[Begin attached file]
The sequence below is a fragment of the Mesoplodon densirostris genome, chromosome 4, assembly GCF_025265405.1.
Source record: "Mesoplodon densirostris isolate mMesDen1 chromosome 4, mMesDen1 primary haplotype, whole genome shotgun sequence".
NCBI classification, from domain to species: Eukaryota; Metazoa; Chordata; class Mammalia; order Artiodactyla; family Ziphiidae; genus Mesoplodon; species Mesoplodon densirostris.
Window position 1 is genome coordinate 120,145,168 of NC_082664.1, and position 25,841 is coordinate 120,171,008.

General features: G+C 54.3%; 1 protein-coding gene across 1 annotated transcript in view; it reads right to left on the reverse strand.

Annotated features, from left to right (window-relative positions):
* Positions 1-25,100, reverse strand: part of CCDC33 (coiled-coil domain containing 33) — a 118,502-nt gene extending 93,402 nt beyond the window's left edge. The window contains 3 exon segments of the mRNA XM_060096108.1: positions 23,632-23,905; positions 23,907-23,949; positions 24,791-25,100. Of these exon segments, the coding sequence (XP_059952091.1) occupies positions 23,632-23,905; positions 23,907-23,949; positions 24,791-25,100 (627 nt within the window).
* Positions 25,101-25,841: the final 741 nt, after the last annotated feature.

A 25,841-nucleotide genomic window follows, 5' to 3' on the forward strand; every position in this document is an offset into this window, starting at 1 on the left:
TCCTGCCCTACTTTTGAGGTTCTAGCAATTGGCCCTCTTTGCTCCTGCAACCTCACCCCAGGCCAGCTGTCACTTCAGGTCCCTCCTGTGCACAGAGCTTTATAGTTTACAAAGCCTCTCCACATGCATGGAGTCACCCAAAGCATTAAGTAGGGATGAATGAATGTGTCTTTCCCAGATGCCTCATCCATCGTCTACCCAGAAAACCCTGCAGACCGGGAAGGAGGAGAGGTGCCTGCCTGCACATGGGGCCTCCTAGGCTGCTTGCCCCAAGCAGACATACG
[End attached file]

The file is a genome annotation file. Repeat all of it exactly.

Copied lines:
The sequence below is a fragment of the Mesoplodon densirostris genome, chromosome 4, assembly GCF_025265405.1.
Source record: "Mesoplodon densirostris isolate mMesDen1 chromosome 4, mMesDen1 primary haplotype, whole genome shotgun sequence".
NCBI classification, from domain to species: Eukaryota; Metazoa; Chordata; class Mammalia; order Artiodactyla; family Ziphiidae; genus Mesoplodon; species Mesoplodon densirostris.
Window position 1 is genome coordinate 120,145,168 of NC_082664.1, and position 25,841 is coordinate 120,171,008.

General features: G+C 54.3%; 1 protein-coding gene across 1 annotated transcript in view; it reads right to left on the reverse strand.

Annotated features, from left to right (window-relative positions):
* Positions 1-25,100, reverse strand: part of CCDC33 (coiled-coil domain containing 33) — a 118,502-nt gene extending 93,402 nt beyond the window's left edge. The window contains 3 exon segments of the mRNA XM_060096108.1: positions 23,632-23,905; positions 23,907-23,949; positions 24,791-25,100. Of these exon segments, the coding sequence (XP_059952091.1) occupies positions 23,632-23,905; positions 23,907-23,949; positions 24,791-25,100 (627 nt within the window).
* Positions 25,101-25,841: the final 741 nt, after the last annotated feature.

A 25,841-nucleotide genomic window follows, 5' to 3' on the forward strand; every position in this document is an offset into this window, starting at 1 on the left:
TCCTGCCCTACTTTTGAGGTTCTAGCAATTGGCCCTCTTTGCTCCTGCAACCTCACCCCAGGCCAGCTGTCACTTCAGGTCCCTCCTGTGCACAGAGCTTTATAGTTTACAAAGCCTCTCCACATGCATGGAGTCACCCAAAGCATTAAGTAGGGATGAATGAATGTGTCTTTCCCAGATGCCTCATCCATCGTCTACCCAGAAAACCCTGCAGACCGGGAAGGAGGAGAGGTGCCTGCCTGCACATGGGGCCTCCTAGGCTGCTTGCCCCAAGCAGACATACG